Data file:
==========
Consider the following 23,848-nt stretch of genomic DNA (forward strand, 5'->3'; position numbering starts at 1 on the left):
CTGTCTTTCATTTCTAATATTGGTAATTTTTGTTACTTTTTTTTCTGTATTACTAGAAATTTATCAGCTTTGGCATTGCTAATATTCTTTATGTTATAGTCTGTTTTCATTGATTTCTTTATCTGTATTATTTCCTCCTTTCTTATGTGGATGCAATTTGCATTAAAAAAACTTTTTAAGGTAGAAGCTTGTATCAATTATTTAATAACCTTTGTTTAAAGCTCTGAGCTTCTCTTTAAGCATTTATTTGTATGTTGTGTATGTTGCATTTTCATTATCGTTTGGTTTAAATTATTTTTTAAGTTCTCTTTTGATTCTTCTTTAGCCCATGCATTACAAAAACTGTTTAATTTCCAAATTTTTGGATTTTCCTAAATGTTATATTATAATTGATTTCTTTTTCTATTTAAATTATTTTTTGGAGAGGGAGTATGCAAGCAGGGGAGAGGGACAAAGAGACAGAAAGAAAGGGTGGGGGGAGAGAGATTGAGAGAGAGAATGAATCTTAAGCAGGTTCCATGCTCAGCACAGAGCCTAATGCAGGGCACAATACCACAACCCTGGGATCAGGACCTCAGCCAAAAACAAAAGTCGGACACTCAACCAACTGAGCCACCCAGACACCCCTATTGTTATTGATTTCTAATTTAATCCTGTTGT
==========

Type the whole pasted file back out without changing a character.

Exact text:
Consider the following 23,848-nt stretch of genomic DNA (forward strand, 5'->3'; position numbering starts at 1 on the left):
CTGTCTTTCATTTCTAATATTGGTAATTTTTGTTACTTTTTTTTCTGTATTACTAGAAATTTATCAGCTTTGGCATTGCTAATATTCTTTATGTTATAGTCTGTTTTCATTGATTTCTTTATCTGTATTATTTCCTCCTTTCTTATGTGGATGCAATTTGCATTAAAAAAACTTTTTAAGGTAGAAGCTTGTATCAATTATTTAATAACCTTTGTTTAAAGCTCTGAGCTTCTCTTTAAGCATTTATTTGTATGTTGTGTATGTTGCATTTTCATTATCGTTTGGTTTAAATTATTTTTTAAGTTCTCTTTTGATTCTTCTTTAGCCCATGCATTACAAAAACTGTTTAATTTCCAAATTTTTGGATTTTCCTAAATGTTATATTATAATTGATTTCTTTTTCTATTTAAATTATTTTTTGGAGAGGGAGTATGCAAGCAGGGGAGAGGGACAAAGAGACAGAAAGAAAGGGTGGGGGGAGAGAGATTGAGAGAGAGAATGAATCTTAAGCAGGTTCCATGCTCAGCACAGAGCCTAATGCAGGGCACAATACCACAACCCTGGGATCAGGACCTCAGCCAAAAACAAAAGTCGGACACTCAACCAACTGAGCCACCCAGACACCCCTATTGTTATTGATTTCTAATTTAATCCTGTTGT